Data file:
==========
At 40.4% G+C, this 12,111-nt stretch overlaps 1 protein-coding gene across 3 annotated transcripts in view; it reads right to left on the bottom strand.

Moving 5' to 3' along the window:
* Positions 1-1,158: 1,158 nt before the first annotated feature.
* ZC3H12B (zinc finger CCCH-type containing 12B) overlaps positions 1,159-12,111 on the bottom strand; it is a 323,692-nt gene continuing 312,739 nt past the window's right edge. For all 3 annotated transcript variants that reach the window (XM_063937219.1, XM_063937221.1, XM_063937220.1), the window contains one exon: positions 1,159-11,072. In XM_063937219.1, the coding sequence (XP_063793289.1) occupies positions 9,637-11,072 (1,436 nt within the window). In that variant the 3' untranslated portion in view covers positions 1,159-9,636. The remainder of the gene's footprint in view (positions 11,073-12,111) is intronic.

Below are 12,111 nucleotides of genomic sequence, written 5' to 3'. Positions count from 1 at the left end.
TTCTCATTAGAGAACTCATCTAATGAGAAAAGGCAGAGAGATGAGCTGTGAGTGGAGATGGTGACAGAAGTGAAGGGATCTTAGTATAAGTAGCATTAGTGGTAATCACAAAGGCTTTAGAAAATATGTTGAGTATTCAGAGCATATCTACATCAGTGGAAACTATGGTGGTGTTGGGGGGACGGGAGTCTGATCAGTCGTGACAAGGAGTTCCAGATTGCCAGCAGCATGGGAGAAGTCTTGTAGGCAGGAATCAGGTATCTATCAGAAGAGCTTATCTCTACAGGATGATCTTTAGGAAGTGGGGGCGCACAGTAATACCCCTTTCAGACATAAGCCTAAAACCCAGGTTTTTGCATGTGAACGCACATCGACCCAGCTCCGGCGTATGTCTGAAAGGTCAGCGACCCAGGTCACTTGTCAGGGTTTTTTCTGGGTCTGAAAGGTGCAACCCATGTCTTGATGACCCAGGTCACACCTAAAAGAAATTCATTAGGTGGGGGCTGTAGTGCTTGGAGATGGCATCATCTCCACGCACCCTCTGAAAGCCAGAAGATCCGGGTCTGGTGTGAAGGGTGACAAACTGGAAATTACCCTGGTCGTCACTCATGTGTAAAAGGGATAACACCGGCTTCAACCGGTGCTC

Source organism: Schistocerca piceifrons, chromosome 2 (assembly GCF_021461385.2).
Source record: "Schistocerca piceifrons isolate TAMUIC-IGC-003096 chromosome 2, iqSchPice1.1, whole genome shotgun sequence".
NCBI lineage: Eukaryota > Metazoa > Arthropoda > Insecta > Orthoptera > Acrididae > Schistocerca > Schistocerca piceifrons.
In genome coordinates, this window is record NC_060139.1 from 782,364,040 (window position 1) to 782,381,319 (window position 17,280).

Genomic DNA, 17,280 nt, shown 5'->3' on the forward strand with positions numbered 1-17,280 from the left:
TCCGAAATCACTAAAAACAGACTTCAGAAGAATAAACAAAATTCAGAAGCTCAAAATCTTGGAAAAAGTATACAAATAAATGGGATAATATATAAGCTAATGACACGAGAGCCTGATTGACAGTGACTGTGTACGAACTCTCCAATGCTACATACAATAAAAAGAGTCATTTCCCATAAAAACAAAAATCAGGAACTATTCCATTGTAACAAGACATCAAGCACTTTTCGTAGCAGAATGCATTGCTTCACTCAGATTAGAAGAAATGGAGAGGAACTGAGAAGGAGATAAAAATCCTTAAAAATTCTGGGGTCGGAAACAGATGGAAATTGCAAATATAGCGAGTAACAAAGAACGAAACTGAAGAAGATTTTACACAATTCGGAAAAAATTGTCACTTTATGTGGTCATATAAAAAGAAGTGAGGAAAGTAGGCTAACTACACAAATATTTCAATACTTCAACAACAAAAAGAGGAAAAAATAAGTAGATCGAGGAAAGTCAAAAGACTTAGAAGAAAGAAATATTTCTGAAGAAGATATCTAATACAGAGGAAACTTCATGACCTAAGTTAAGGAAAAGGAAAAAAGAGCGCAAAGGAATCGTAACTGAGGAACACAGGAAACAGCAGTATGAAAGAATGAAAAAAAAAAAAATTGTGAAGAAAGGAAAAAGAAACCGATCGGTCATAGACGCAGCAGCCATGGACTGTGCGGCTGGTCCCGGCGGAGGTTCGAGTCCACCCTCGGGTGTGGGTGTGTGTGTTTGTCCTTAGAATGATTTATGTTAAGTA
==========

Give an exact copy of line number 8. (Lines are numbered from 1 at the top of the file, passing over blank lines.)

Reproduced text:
Source record: "Schistocerca piceifrons isolate TAMUIC-IGC-003096 chromosome 2, iqSchPice1.1, whole genome shotgun sequence".